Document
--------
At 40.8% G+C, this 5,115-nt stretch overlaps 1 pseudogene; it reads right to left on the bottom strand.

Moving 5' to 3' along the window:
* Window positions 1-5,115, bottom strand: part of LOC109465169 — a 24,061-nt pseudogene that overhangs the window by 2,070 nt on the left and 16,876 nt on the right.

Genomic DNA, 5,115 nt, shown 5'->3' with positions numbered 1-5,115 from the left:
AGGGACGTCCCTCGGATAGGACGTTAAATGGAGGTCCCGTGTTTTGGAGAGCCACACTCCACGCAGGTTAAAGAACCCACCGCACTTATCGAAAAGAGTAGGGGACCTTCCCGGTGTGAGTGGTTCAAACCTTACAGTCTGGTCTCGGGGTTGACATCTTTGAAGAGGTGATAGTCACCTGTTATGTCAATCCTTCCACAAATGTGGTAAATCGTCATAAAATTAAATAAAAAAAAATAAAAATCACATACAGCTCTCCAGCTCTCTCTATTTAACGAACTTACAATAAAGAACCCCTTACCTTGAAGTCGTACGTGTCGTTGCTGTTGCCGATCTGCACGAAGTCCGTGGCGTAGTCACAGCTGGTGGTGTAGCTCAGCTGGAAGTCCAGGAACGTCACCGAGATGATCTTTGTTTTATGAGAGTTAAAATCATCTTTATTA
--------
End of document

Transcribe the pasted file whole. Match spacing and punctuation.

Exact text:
At 40.8% G+C, this 5,115-nt stretch overlaps 1 pseudogene; it reads right to left on the bottom strand.

Moving 5' to 3' along the window:
* Window positions 1-5,115, bottom strand: part of LOC109465169 — a 24,061-nt pseudogene that overhangs the window by 2,070 nt on the left and 16,876 nt on the right.

Genomic DNA, 5,115 nt, shown 5'->3' with positions numbered 1-5,115 from the left:
AGGGACGTCCCTCGGATAGGACGTTAAATGGAGGTCCCGTGTTTTGGAGAGCCACACTCCACGCAGGTTAAAGAACCCACCGCACTTATCGAAAAGAGTAGGGGACCTTCCCGGTGTGAGTGGTTCAAACCTTACAGTCTGGTCTCGGGGTTGACATCTTTGAAGAGGTGATAGTCACCTGTTATGTCAATCCTTCCACAAATGTGGTAAATCGTCATAAAATTAAATAAAAAAAAATAAAAATCACATACAGCTCTCCAGCTCTCTCTATTTAACGAACTTACAATAAAGAACCCCTTACCTTGAAGTCGTACGTGTCGTTGCTGTTGCCGATCTGCACGAAGTCCGTGGCGTAGTCACAGCTGGTGGTGTAGCTCAGCTGGAAGTCCAGGAACGTCACCGAGATGATCTTTGTTTTATGAGAGTTAAAATCATCTTTATTA